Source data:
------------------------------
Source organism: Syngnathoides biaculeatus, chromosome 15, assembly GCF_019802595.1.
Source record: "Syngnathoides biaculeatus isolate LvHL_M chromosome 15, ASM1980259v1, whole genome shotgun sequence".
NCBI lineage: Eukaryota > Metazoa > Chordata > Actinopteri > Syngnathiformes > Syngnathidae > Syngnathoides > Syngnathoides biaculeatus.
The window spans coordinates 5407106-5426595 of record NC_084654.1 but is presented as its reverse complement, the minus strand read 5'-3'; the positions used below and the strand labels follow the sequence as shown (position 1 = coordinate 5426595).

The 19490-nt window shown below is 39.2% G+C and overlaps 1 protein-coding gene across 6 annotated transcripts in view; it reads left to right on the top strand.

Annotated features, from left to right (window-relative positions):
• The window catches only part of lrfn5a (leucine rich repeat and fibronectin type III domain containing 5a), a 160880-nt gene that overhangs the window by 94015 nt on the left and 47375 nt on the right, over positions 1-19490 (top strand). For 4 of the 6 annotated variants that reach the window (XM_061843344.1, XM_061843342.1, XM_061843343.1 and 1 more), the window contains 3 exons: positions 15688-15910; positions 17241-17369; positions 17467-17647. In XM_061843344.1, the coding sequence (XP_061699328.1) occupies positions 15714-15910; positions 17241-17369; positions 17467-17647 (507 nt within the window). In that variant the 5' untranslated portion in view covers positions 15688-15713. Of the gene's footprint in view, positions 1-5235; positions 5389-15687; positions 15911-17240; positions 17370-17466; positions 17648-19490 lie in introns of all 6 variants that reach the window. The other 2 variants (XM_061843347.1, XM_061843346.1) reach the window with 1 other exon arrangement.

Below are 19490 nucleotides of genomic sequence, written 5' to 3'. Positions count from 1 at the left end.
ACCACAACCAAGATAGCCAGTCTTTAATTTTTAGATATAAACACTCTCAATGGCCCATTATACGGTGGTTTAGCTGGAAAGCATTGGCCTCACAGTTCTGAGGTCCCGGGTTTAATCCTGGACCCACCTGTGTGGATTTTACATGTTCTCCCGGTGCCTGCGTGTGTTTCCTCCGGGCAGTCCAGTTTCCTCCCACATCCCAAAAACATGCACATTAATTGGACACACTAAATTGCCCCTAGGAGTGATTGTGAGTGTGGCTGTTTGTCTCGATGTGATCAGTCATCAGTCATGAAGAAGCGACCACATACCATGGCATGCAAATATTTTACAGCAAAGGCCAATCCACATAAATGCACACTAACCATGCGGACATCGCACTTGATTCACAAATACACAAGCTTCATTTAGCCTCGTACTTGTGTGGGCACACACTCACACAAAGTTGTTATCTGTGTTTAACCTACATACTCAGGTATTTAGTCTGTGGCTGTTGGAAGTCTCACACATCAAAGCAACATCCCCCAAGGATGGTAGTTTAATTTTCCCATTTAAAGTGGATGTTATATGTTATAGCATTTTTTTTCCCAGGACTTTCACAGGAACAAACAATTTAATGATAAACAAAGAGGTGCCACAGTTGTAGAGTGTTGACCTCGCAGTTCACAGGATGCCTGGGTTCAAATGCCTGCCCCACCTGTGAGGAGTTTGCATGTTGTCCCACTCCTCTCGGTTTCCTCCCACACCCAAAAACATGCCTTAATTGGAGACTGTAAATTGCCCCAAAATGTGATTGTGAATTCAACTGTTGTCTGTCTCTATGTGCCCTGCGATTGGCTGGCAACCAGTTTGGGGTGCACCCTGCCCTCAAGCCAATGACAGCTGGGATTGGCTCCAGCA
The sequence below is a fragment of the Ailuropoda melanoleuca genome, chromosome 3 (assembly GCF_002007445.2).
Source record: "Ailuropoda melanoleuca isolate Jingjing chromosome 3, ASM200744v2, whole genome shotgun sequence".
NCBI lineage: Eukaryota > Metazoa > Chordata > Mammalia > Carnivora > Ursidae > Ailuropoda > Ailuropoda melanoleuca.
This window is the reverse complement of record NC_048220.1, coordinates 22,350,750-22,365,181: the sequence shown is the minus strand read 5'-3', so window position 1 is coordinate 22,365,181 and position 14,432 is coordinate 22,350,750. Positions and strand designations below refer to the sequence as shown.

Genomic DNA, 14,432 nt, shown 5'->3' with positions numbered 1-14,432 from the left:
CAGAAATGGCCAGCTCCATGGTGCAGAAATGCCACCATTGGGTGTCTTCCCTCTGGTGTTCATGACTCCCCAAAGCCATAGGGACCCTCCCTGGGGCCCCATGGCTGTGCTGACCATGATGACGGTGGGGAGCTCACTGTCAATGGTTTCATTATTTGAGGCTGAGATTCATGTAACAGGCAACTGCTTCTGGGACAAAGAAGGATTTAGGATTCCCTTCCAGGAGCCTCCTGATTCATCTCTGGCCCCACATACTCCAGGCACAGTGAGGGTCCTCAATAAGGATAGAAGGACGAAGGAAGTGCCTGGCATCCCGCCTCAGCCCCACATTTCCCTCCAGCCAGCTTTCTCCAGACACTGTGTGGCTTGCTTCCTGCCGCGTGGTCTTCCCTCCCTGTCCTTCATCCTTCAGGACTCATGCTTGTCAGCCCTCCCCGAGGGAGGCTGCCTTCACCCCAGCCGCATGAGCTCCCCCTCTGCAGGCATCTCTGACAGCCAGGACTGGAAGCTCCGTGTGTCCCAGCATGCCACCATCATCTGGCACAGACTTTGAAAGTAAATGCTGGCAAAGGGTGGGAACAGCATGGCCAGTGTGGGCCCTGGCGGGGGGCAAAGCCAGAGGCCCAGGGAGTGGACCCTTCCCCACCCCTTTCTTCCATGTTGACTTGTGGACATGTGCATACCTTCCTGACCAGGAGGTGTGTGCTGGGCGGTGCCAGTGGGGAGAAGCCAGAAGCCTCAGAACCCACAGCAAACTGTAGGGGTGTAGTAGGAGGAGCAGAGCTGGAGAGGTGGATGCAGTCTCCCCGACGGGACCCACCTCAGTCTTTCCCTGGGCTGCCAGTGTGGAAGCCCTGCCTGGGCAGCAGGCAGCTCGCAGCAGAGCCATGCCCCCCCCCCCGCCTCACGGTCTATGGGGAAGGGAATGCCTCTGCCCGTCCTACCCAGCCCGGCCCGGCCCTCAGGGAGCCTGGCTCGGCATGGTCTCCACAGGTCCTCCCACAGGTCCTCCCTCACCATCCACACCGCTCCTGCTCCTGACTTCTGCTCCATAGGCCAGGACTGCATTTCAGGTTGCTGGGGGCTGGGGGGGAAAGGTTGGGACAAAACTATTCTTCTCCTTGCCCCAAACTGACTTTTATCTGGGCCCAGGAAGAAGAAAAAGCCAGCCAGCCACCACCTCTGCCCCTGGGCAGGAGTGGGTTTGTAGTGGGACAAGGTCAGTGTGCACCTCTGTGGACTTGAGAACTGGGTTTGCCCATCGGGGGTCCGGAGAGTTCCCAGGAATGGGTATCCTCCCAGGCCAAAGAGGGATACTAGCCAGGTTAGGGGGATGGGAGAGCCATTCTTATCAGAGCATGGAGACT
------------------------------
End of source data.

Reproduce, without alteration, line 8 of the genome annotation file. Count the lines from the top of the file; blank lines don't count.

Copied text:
Below are 19490 nucleotides of genomic sequence, written 5' to 3'. Positions count from 1 at the left end.